French lawyers say the Duke and Duchess of Cambridge did not deserve a £92,000 ($175,500) payout for topless photos of Kate - because Meghan Markle posed for sexy shots.
The Duke and Duchess of Cambridge were awarded the large payout after long-lens images of Kate sunbathing on a terrace were published by France's Closer magazine in September 2012.
But barristers will argue the sum was excessive because privacy complaint payouts are typically in the range of £100 ($190), the Daily Mail reports.
In addition, they will point to images of the Duchess of Sussex – including a video in which Meghan removes her clothes while grilling meat – as proving modern titled women have used steamy body shots to promote themselves in the past.
The Grilling Never Looked So Hot With Meghan Markle video, shot for Men's Health magazine in 2013, sees the then-actress removing her shirt for the camera before seductively posing in shorts while grilling hamburgers.
The appeal against the £92,000 ($175,500) payout is set to start in the Versailles Appeal Court tomorrow.
Evidence may also include images allegedly depicting the Duchess of Sussex exposing her breasts for the camera on a beach, taken before joining the royal family.
Kensington Palace sources insist the photos were tampered with – and quite possibly stolen – but they are widely available online.
The legal team will allegedly also use other provocative images of Meghan, such as lingerie photo shoots and love scenes from her acting career.
Closer's lawyer Paul-Albert Iweins says the fines were "exaggerated for a simple privacy matter".
Counsel for those convicted also point to younger royals increasingly acting like celebrities, and so inviting the kind of media scrutiny experienced by actors and sports stars.
"They are happy with sexy photos of themselves when they are in control, but then claim huge amounts of money when they're unauthorised," said one legal source involved in the case.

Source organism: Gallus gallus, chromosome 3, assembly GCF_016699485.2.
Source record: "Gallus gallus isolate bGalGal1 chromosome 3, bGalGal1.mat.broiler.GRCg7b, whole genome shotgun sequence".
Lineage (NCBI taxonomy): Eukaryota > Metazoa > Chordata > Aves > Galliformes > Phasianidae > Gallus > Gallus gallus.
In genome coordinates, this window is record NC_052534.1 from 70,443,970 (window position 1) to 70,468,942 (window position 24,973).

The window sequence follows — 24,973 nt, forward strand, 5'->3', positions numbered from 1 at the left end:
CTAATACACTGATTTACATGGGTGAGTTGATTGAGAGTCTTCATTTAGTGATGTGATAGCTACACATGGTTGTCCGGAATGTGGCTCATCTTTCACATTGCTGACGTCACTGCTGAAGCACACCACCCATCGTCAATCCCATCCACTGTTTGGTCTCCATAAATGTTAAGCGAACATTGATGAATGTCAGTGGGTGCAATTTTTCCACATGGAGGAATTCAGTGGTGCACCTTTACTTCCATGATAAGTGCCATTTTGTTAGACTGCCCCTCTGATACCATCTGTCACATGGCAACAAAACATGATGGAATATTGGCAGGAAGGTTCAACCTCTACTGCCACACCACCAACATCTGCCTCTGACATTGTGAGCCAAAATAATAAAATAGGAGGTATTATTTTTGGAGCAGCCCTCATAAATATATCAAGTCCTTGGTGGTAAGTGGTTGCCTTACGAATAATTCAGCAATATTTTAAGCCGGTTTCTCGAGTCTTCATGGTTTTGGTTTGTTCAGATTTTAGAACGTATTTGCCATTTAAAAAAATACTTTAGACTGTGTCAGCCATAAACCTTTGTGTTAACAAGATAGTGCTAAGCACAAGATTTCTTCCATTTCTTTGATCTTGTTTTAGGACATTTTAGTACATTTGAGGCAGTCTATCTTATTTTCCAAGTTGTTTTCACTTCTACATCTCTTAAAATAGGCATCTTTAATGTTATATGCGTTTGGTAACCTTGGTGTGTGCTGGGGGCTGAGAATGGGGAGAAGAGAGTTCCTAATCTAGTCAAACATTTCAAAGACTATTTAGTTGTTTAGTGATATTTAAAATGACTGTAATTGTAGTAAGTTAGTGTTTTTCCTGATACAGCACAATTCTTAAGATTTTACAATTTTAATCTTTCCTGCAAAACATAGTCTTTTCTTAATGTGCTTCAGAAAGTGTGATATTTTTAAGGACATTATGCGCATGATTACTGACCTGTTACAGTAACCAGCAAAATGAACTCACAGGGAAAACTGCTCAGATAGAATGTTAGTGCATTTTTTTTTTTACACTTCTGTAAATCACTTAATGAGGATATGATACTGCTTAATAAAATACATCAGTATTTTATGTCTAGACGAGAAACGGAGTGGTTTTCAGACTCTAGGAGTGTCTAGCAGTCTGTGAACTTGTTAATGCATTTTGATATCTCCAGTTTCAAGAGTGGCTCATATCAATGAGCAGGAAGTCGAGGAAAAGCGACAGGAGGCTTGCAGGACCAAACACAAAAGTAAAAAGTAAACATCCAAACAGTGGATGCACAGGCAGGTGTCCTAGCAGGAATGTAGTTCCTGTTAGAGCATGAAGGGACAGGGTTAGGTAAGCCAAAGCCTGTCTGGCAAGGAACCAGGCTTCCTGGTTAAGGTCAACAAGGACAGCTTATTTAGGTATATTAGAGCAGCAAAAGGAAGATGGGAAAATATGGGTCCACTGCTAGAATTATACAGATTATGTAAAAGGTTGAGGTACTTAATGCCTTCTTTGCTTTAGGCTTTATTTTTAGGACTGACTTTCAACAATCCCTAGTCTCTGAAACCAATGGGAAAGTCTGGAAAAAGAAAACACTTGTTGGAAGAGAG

"There's ridiculous hypocrisy involved, and the outrageous compensation figure reflects this."
In regards to the images of a topless Duchess of Cambridge, six defendants appeared in the dock of Nanterre court, in the Paris suburbs, last September after five years of legal proceedings.
Judges ordered Closer magazine to pay most of the damages in relation to the pictures of Kate and William relaxing at a Provence chateau owned by the Earl of Snowdon, the late Princess Margaret's son, in September 2012.
Long-lens cameras caught Kate solely wearing a pair of skimpy bikini bottoms, and William at one stage rubbing sun cream into his wife's skin.
The editor of Closer magazine, Laurence Piea, 51, and Ernest Mauria, the 71-year-old director of the Mondadori group which publishes it, were fined £42,000 ($80,100) each.
Photographers, who still deny taking the photos, were also fined the equivalent of up to £8500 ($16,210) each, after William presented statements attacking the paparazzi.
He and Kate wanted £1.4 million ($2.7m) in compensation, but after the Nanterre payout, a Kensington Palace spokesman said they considered the case closed.
Want the best of today's news delivered straight to your inbox? Sign up for Herald newsletters here.